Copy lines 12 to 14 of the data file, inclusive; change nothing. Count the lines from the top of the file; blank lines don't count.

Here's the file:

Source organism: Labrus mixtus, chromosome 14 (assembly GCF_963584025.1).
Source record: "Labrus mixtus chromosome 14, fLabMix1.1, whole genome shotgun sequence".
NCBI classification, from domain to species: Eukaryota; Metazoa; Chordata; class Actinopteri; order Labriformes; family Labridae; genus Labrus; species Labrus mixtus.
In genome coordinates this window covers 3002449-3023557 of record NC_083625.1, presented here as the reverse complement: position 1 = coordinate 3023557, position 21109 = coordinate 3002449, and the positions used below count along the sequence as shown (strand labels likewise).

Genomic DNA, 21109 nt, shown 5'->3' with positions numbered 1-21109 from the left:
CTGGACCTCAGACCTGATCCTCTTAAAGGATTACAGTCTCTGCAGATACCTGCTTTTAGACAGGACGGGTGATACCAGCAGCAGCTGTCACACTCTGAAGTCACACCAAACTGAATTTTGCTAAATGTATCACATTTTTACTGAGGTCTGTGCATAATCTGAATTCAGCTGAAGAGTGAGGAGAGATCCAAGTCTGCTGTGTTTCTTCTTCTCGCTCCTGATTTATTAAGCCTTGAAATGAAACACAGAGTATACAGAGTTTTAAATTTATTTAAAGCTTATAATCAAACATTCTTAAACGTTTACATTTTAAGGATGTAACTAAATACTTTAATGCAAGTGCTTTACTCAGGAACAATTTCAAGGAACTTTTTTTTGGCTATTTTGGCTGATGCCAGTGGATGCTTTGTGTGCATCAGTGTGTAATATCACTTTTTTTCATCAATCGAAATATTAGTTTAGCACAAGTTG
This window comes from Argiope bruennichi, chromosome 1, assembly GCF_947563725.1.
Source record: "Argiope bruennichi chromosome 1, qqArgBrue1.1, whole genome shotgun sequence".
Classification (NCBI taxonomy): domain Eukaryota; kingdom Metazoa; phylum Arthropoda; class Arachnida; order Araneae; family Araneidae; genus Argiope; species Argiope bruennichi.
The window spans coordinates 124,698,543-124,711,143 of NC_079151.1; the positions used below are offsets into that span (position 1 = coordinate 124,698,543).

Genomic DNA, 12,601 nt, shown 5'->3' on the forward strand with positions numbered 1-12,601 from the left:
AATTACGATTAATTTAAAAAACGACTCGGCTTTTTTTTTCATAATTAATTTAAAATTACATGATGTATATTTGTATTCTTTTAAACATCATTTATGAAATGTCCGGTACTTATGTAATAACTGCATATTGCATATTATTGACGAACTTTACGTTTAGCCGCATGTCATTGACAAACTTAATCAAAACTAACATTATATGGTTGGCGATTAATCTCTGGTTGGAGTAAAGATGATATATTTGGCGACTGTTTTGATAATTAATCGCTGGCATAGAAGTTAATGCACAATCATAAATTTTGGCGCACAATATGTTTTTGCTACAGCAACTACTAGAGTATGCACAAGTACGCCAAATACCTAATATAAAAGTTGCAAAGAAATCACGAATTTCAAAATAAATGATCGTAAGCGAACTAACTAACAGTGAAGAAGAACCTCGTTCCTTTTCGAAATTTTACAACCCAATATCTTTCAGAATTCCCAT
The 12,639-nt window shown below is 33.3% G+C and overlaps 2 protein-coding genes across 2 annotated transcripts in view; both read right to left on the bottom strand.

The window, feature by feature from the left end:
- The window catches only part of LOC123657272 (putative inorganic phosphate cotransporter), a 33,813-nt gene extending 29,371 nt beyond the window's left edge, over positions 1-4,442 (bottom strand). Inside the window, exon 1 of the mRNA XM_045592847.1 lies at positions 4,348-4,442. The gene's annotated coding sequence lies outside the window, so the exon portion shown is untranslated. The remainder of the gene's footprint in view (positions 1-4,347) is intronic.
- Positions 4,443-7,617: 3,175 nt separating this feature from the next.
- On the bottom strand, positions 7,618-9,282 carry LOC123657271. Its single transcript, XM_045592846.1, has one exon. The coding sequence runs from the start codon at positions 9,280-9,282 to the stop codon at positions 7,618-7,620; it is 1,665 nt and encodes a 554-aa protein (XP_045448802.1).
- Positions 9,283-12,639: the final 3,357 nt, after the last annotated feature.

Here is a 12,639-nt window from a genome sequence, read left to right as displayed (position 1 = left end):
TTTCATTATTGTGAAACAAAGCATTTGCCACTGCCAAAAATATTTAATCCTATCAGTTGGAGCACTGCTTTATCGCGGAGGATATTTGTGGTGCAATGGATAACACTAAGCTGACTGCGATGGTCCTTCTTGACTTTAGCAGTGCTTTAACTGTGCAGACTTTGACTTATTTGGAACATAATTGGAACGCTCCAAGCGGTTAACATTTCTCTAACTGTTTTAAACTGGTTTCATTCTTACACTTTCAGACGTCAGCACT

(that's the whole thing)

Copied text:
AATTACGATTAATTTAAAAAACGACTCGGCTTTTTTTTTCATAATTAATTTAAAATTACATGATGTATATTTGTATTCTTTTAAACATCATTTATGAAATGTCCGGTACTTATGTAATAACTGCATATTGCATATTATTGACGAACTTTACGTTTAGCCGCATGTCATTGACAAACTTAATCAAAACTAACATTATATGGTTGGCGATTAATCTCTGGTTGGAGTAAAGATGATATATTTGGCGACTGTTTTGATAATTAATCGCTGGCATAGAAGTTAATGCACAATCATAAATTTTGGCGCACAATATGTTTTTGCTACAGCAACTACTAGAGTATGCACAAGTACGCCAAATACCTAATATAAAAGTTGCAAAGAAATCACGAATTTCAAAATAAATGATCGTAAGCGAACTAACTAACAGTGAAGAAGAACCTCGTTCCTTTTCGAAATTTTACAACCCAATATCTTTCAGAATTCCCAT
The 12,639-nt window shown below is 33.3% G+C and overlaps 2 protein-coding genes across 2 annotated transcripts in view; both read right to left on the bottom strand.

The window, feature by feature from the left end: